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Property and Prosperity: The Vital Link

Humans Require a Sphere of Authority to Make Meaningful Moral Decisions

JANUARY 01, 2004 by TIBOR R. MACHAN

Contributing editor Tibor Machan is a professor at the Argyros School of Business and Economics at Chapman University.

Professor Richard Pipes has written extensively about the connection between property rights and prosperity in the history of Russia. Others, including Peter Bauer and Amartya Sen, have noted the connection in various places around the globe. Without the legal infrastructure that recognizes and protects the right to private property, as well as some other, derivative institutions, such as freedom of contract, prosperity is difficult to foster.

Yet why is there this close connection between the right to private property and prosperity? Why is it so evident in Russia’s history and current economic situation? Why does it have such a noticeable impact on Africa’s economy? And why, also, is it a feature of Europe’s and even America’s economic woes, with interventionist laws and regulations—bearing on the employment and the environment—eating away at private property rights and thus producing unemployment and economic malaise?

What is it about the world and human beings that renders so vital respect and protection for the right to private property?

The main reason for our having the right to private property was clearly indicated by William of Ockham when he characterized natural rights as “the power of right reason.” This means that only when a person has a defined sphere of authority will he have the capacity to make meaningful, concrete moral judgments. We live in a natural world in which our actions have moral significance: are we doing what we ought to do or are we neglecting or even subverting this? To know, there must be a sphere of authority for each of us, including a material sphere in which we may carry out our plans. That is the first reason why private property rights are necessary for human community life: that sphere can be threatened, attacked, and undermined, and so it must be secure.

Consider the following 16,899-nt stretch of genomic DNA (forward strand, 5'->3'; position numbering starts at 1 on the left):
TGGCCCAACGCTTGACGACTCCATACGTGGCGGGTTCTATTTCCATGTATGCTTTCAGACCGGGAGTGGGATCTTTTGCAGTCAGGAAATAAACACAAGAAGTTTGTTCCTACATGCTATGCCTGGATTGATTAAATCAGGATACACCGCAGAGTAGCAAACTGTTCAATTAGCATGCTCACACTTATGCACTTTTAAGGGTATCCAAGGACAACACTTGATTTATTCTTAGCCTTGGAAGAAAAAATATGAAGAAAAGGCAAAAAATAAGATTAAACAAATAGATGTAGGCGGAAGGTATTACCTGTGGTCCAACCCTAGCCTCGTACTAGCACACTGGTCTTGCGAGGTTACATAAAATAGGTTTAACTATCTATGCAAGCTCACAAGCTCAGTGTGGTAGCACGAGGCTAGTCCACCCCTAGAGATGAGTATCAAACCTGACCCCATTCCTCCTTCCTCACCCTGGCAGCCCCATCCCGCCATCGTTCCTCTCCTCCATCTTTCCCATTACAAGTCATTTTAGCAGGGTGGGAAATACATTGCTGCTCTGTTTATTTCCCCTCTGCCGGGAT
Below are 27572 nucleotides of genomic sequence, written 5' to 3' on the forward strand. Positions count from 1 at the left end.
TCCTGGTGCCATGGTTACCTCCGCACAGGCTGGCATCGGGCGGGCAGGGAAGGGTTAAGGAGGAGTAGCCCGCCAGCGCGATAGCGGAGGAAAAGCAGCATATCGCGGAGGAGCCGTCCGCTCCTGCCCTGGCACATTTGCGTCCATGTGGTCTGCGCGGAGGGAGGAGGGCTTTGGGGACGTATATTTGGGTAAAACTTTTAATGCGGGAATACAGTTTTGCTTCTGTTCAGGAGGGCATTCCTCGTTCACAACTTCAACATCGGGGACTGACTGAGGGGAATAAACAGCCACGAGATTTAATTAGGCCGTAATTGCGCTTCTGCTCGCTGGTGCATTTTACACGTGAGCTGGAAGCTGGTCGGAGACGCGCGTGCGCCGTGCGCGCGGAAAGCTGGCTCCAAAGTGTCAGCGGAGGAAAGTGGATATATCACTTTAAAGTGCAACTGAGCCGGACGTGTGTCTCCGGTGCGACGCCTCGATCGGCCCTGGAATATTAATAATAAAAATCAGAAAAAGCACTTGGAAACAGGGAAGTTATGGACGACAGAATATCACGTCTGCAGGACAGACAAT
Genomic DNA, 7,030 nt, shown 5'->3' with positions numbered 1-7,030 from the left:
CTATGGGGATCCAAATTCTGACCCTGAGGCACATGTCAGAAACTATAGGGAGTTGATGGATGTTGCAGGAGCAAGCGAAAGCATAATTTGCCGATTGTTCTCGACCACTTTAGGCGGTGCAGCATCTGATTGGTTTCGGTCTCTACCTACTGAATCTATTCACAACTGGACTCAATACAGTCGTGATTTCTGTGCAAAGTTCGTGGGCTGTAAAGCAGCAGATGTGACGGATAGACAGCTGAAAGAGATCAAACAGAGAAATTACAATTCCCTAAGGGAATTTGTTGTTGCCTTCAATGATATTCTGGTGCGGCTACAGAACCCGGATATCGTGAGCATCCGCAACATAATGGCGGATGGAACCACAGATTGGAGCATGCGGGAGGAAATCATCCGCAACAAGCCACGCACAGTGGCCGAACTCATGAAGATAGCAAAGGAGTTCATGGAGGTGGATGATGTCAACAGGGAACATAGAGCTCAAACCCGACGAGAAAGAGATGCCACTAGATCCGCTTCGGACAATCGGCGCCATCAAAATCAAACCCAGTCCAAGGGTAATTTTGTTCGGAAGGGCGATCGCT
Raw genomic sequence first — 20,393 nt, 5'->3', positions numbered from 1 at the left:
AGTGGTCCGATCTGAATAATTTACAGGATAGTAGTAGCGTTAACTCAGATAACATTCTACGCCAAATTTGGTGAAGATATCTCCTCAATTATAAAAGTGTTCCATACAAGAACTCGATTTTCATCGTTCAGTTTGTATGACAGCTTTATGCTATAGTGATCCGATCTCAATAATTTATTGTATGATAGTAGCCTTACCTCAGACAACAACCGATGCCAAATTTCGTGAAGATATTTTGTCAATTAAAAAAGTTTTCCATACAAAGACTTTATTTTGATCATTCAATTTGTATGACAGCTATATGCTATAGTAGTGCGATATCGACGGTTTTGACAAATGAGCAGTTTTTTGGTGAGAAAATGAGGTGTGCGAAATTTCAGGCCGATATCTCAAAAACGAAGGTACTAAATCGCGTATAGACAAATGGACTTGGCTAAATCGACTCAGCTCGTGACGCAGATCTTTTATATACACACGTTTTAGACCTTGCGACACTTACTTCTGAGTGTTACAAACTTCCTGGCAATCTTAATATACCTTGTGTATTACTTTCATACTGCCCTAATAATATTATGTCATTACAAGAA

Of course, just how actual ownership of one thing or another, simple or complex, is to be obtained is itself complicated. John Locke pinned it on our mixing our labor with natural stuff; others have tied it to good judgment or prudence.*

In light of not only the clear moral significance of the right to private property, but also the issue of prosperity, it is worth considering why this right is under widespread attack in the academy. Why do so many prominent people and publishing houses offer theories denying that individuals have the right to private property? Why, for example, would Thomas Nagel and Liam Murphy manage to get a slim, shopworn attack on private property rights, The Myth of Ownership, so well published (Oxford University Press), and why would it get such a good reception?

A promising hypothesis is that the right to private property makes possible the individual’s prosperity, and many find that lamentable. Material progress is often deemed materialistic, selfish, commercial, anti- spiritual, and thus contrary to our higher moral purposes. Indeed, the right to private property is a source of individual liberty, something many consider dangerous because in their view it fosters self-indulgence, hedonism, and degradation. Free men and women need not conform to edicts issued by moralists and other self-appointed leaders.

It doesn’t seem to occur to these critics of liberty that without the right to private property it is not possible to choose to pursue those allegedly higher goals. A slave or serf or hostage isn’t at liberty to elect to do whatever is deemed to be his duty.

 

What’s an Individual?

Furthermore, there is the idea, advanced by so many who weigh in on this topic, that human beings aren’t rights-bearers at all since they aren’t really individuals but species beings. Marx told us, in his famous essay “On the Jewish Question,” that “The human essence is the true collectivity of man.” Auguste Comte said something similar in Catéchisme positiviste. Contemporary communitarians aren’t all that far from this view when they carry on so negatively about individualism.

Organicism or collectivism renders human beings akin to bees in a hive or ants in a colony without personal identity and, thus, without the sovereignty that is required for moral responsibility.

Unless these views are shown to be erroneous, the attacks on the right to private property will continue and even prevail. It simply does not suffice to show that those attacks lead to misery and oppression, for those issuing the attacks argue that misery and oppression—asceticism and obedience—are our proper lot.

The radicalism of private property is yet to be widely grasped—perhaps understandably since in the history of the human race the idea is very new. That’s one reason not to despair. The bad habit of relying on the collective, on chiefs of tribes and heads of states, is difficult to shed. But such bad habits can be overcome, provided there is vigilance, the eternal exercise of which is, of course, the price of liberty.

*My essay “The Right to Private Property,” at www-hoover. stanford.edu/publications/epp/109/109b.html, deals with the topic in detail.


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